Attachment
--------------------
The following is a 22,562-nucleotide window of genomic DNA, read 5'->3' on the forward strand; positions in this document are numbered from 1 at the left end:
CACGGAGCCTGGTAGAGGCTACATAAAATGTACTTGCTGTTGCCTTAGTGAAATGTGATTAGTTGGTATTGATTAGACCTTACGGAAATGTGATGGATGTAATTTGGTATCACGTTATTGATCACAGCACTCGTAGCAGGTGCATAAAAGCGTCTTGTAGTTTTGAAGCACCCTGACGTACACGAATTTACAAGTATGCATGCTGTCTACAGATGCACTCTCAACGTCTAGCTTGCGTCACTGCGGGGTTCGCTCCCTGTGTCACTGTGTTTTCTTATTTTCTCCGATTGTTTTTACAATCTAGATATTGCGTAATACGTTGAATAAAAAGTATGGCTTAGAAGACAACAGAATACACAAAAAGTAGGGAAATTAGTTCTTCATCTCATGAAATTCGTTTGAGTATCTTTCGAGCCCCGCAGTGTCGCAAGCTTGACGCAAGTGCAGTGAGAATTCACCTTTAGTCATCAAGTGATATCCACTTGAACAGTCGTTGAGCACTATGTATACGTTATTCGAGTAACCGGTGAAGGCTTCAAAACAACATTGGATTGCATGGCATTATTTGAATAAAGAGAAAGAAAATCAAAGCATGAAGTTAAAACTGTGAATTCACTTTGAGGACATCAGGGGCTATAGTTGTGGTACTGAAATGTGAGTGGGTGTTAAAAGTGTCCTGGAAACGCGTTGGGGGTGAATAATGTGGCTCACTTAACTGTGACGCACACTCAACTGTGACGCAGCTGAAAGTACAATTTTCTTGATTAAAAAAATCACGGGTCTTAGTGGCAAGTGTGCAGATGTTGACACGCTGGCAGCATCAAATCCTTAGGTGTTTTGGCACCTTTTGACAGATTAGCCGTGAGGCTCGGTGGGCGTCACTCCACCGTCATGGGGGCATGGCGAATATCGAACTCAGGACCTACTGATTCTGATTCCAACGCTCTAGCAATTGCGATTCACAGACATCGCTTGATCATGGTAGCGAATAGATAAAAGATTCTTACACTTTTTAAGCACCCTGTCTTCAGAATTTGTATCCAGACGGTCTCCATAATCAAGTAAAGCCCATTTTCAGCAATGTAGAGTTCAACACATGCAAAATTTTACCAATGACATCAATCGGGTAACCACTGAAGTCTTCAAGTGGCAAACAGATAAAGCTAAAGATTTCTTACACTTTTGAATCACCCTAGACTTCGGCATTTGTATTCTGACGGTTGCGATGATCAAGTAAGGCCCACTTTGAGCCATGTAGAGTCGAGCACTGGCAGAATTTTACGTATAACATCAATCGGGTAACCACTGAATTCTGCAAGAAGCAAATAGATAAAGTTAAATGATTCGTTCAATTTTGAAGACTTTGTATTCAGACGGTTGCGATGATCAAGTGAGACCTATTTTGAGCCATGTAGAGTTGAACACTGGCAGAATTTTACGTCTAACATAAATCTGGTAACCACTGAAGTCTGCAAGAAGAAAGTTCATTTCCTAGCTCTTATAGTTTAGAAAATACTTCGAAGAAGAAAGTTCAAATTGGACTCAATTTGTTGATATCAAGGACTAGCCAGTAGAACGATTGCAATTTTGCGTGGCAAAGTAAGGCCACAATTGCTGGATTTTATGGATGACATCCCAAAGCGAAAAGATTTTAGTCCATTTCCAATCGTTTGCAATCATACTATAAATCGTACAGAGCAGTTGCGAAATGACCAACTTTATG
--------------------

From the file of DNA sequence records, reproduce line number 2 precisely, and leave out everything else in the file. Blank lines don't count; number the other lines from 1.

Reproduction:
CACGGAGCCTGGTAGAGGCTACATAAAATGTACTTGCTGTTGCCTTAGTGAAATGTGATTAGTTGGTATTGATTAGACCTTACGGAAATGTGATGGATGTAATTTGGTATCACGTTATTGATCACAGCACTCGTAGCAGGTGCATAAAAGCGTCTTGTAGTTTTGAAGCACCCTGACGTACACGAATTTACAAGTATGCATGCTGTCTACAGATGCACTCTCAACGTCTAGCTTGCGTCACTGCGGGGTTCGCTCCCTGTGTCACTGTGTTTTCTTATTTTCTCCGATTGTTTTTACAATCTAGATATTGCGTAATACGTTGAATAAAAAGTATGGCTTAGAAGACAACAGAATACACAAAAAGTAGGGAAATTAGTTCTTCATCTCATGAAATTCGTTTGAGTATCTTTCGAGCCCCGCAGTGTCGCAAGCTTGACGCAAGTGCAGTGAGAATTCACCTTTAGTCATCAAGTGATATCCACTTGAACAGTCGTTGAGCACTATGTATACGTTATTCGAGTAACCGGTGAAGGCTTCAAAACAACATTGGATTGCATGGCATTATTTGAATAAAGAGAAAGAAAATCAAAGCATGAAGTTAAAACTGTGAATTCACTTTGAGGACATCAGGGGCTATAGTTGTGGTACTGAAATGTGAGTGGGTGTTAAAAGTGTCCTGGAAACGCGTTGGGGGTGAATAATGTGGCTCACTTAACTGTGACGCACACTCAACTGTGACGCAGCTGAAAGTACAATTTTCTTGATTAAAAAAATCACGGGTCTTAGTGGCAAGTGTGCAGATGTTGACACGCTGGCAGCATCAAATCCTTAGGTGTTTTGGCACCTTTTGACAGATTAGCCGTGAGGCTCGGTGGGCGTCACTCCACCGTCATGGGGGCATGGCGAATATCGAACTCAGGACCTACTGATTCTGATTCCAACGCTCTAGCAATTGCGATTCACAGACATCGCTTGATCATGGTAGCGAATAGATAAAAGATTCTTACACTTTTTAAGCACCCTGTCTTCAGAATTTGTATCCAGACGGTCTCCATAATCAAGTAAAGCCCATTTTCAGCAATGTAGAGTTCAACACATGCAAAATTTTACCAATGACATCAATCGGGTAACCACTGAAGTCTTCAAGTGGCAAACAGATAAAGCTAAAGATTTCTTACACTTTTGAATCACCCTAGACTTCGGCATTTGTATTCTGACGGTTGCGATGATCAAGTAAGGCCCACTTTGAGCCATGTAGAGTCGAGCACTGGCAGAATTTTACGTATAACATCAATCGGGTAACCACTGAATTCTGCAAGAAGCAAATAGATAAAGTTAAATGATTCGTTCAATTTTGAAGACTTTGTATTCAGACGGTTGCGATGATCAAGTGAGACCTATTTTGAGCCATGTAGAGTTGAACACTGGCAGAATTTTACGTCTAACATAAATCTGGTAACCACTGAAGTCTGCAAGAAGAAAGTTCATTTCCTAGCTCTTATAGTTTAGAAAATACTTCGAAGAAGAAAGTTCAAATTGGACTCAATTTGTTGATATCAAGGACTAGCCAGTAGAACGATTGCAATTTTGCGTGGCAAAGTAAGGCCACAATTGCTGGATTTTATGGATGACATCCCAAAGCGAAAAGATTTTAGTCCATTTCCAATCGTTTGCAATCATACTATAAATCGTACAGAGCAGTTGCGAAATGACCAACTTTATG